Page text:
- the Canadian Language Benchmarks: ESL for Adults, which is the national standard for English as a second language for adult immigrants (including those with literacy needs) living, working and studying in Canada.
The purpose of this Support Kit is to show instructors how the CLB and ALL documents are used for planning and assessing ESL learners with literacy needs in CLB-referenced classrooms.
The Kit includes:
- Orientations to the CLB: ESL for ALL and the CLB: ESL for Adults documents;
- Information and examples for planning literacy instruction, including needs;
- Assessment and goal-setting, module/unit planning and lesson planning;
- Information and examples on assessing ESL Literacy learners’ progress in a way that is compatible with Portfolio-Based Language Assessment (PBLA);
- Suggestions for supporting ESL Literacy learners in multi-level literacy classes and mainstream ESL classes;
- Ideas for using the Continuum of Literacy Skills found in the CLB: ESL for ALL document; and
- Sample resources for literacy instruction and assessment.” (www.language.ca)
To download you need to “Add to Cart” and register. The PDF will be emailed to you.
The CLB Support Kit contains background information for ESL practitioners, with detailed discussions on incorporating grammar, pronunciation and pragmatics into CLB-based programs. There are sections that address using the CLBs in multilevel classes, with special needs learners, and in teaching English for Academic Purposes (EAP) and workplace ESL.
It includes sample program planning tools such as needs assessment, sample rubrics, tracking forms, self-assessment and feedback forms.
References are listed at the end of each section, as well as additional resources developed by the Centre for Canadian Language Benchmarks, including SAM for CLB 1-4, and the CLB 5-10 Exit Assessment Tasks for community, employment and academic programs.
You need to “Add to Cart” in order to download, which means registering to order.
The Complex English Language Learners (CELLS) tool was produced by the Calgary Board of Education for ELLs who may have special needs. While intended for use elementary and secondary students, the document will be helpful for teachers and administrators in adult settings as well. The model helps educators to identify concerns and provide ELLs with effective supports.
The document provides descriptions of learning challenges in the following areas: behavioural, communication (listening and speaking), reading, writing, and mathematics. The authors offer linguistic, cultural and other considerations, and provide sample intervention strategies and additional resources.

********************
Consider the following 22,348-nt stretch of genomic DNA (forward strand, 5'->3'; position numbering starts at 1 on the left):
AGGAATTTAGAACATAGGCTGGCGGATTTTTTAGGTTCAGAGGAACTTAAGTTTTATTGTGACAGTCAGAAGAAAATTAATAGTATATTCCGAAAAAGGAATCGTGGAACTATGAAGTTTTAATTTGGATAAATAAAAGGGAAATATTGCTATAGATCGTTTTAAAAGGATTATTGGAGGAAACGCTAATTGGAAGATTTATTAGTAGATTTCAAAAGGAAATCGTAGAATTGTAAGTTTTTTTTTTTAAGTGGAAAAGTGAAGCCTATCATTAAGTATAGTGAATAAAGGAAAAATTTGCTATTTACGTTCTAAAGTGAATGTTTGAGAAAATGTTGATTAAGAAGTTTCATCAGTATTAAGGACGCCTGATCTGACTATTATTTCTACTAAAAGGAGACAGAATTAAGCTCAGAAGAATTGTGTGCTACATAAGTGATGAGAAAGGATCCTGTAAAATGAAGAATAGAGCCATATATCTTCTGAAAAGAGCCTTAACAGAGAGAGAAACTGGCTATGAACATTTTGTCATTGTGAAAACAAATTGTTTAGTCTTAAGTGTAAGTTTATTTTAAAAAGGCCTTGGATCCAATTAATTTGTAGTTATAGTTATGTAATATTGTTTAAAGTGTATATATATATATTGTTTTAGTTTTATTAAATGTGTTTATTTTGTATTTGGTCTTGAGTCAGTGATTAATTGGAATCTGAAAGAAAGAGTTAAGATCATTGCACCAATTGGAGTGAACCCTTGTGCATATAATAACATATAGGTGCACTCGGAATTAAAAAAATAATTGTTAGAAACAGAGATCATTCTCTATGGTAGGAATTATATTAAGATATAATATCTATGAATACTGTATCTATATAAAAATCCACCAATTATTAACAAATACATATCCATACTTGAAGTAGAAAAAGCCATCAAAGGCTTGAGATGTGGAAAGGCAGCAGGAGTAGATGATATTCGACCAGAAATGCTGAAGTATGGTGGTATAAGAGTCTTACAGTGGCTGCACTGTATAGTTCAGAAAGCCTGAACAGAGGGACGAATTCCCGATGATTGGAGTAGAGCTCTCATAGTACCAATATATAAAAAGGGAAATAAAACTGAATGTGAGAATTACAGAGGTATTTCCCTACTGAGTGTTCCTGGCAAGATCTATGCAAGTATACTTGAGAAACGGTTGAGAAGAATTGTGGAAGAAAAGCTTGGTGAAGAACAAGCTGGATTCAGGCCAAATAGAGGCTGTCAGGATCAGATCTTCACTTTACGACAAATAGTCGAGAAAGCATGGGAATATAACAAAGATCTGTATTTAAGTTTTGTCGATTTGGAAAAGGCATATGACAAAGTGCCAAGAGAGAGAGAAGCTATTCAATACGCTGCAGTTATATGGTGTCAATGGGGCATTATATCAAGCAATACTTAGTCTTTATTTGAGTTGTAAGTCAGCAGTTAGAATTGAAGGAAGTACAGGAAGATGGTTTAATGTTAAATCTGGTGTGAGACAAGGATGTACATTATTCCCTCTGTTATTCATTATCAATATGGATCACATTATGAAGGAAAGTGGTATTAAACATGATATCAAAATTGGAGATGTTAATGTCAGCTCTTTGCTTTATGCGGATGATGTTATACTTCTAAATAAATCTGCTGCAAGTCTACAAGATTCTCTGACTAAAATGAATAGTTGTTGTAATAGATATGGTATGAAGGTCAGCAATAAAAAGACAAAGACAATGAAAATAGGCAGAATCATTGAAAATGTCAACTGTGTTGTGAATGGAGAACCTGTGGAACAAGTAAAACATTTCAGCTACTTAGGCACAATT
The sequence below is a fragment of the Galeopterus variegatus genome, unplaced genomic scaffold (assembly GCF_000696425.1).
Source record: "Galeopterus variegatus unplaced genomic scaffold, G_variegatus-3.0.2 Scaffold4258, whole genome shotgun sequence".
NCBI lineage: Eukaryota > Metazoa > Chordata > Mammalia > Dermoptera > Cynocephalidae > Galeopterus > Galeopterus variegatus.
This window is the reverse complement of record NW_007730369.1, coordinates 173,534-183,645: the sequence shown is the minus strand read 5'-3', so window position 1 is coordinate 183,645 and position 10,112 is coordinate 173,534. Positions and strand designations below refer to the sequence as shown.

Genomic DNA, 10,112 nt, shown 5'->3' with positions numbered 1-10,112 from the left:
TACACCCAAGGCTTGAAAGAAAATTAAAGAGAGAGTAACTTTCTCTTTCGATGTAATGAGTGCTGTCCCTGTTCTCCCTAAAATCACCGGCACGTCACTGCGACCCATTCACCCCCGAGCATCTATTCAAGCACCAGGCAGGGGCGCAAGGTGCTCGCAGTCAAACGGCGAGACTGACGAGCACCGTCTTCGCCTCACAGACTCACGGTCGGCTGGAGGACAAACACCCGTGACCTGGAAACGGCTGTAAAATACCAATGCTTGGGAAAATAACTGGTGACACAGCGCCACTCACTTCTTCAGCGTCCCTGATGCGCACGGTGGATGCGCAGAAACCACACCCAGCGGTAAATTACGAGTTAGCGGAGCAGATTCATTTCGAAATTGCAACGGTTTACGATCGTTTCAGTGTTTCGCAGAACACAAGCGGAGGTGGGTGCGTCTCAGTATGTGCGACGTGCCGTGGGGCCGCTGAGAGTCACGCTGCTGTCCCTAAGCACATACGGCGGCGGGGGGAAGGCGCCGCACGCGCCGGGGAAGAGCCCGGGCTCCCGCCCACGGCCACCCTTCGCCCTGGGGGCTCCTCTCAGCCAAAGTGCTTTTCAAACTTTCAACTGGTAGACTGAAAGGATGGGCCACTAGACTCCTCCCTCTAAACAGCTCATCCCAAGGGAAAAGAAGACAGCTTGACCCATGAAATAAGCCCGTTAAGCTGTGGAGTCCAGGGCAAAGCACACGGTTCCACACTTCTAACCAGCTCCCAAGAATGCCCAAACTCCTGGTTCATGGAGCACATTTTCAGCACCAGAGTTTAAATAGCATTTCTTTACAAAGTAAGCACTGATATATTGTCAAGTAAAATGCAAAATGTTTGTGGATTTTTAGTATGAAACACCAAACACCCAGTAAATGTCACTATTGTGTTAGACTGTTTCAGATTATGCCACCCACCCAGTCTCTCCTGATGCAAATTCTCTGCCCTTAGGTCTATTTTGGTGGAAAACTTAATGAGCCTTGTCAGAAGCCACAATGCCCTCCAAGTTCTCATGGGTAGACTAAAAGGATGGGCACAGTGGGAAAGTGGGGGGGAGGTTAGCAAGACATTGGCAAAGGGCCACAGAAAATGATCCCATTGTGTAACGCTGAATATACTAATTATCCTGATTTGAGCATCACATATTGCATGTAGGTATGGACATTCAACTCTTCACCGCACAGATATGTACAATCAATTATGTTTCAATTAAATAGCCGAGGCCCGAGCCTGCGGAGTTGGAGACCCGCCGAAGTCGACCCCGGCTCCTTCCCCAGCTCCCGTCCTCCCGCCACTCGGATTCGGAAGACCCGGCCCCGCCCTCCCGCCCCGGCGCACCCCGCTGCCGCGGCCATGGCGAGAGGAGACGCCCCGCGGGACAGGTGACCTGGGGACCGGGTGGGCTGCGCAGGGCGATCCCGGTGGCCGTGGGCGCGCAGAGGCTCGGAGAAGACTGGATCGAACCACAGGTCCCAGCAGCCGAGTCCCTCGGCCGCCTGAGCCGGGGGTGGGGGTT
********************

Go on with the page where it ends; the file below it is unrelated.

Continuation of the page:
There are few resources for adult ELLs with learning challenges; this is a helpful guide for all educators.
The English Language Learning (ELL) Training Network was developed by CEIIA, Bow Valley College’s Centre for Excellence in Immigrant and Intercultural Advancement. Designed for ELL practitioners, the Network provides information, resources and tools for instructors, a resource finder, PD workshops and webinars, network for professional learning, blog posts and social media links.
Professional development made easy! This website contains short, digestible summaries of current research on language learning and teaching. These articles normally appear in academic journals and are often hidden behind paywalls, making them inaccessible to most classroom teachers. The website also provides a list of Open Access journals and welcomes contributions from educators.
The Network was developed by CEIIA, Bow Valley College’s Centre for Excellence in Immigrant and Intercultural Advancement. Designed for ESL Literacy practitioners, the Network provides information, resources and tools for instructors, a resource finder, PD workshops and webinars, network for professional learning, blog posts and social media links.
For administrators, there are tools for program development, including a comprehensive program development guide, and a series on innovations in programming.
Google‘s G Suite is a set of digital tools to help instructors interact, collaborate, prepare and store materials. The Suite differs from a personal account because it allows instructors to share school-wide and with the class, providing shared access to Drive, Calendars and Docs, with enhanced security. There are 11 Google tools, including Gmail, Drive, Vault, Docs, Sheets, Forms, Websites and Hangouts. The Classroom tool allows instructors to create, share, grade assignments and communicate with learners. The website is a site-builder for instructors or students to create their own website or class website. The Vault is a space to archive emails and chats.
G Suite is free for schools and includes support. There is no advertising and your data belongs to you.
This 16-page guide is an excellent overview of the assessment process in Ontario. It is explicitly for learners and, while clearly written, requires substantial reading skills.
It is an excellent tool for other stakeholders. For example, intake workers and receptionists would find it useful to reference this document on a regular basis, as would ISAP staff.
The guide could be used to develop a webinar for support staff who are challenged by students on a regular basis.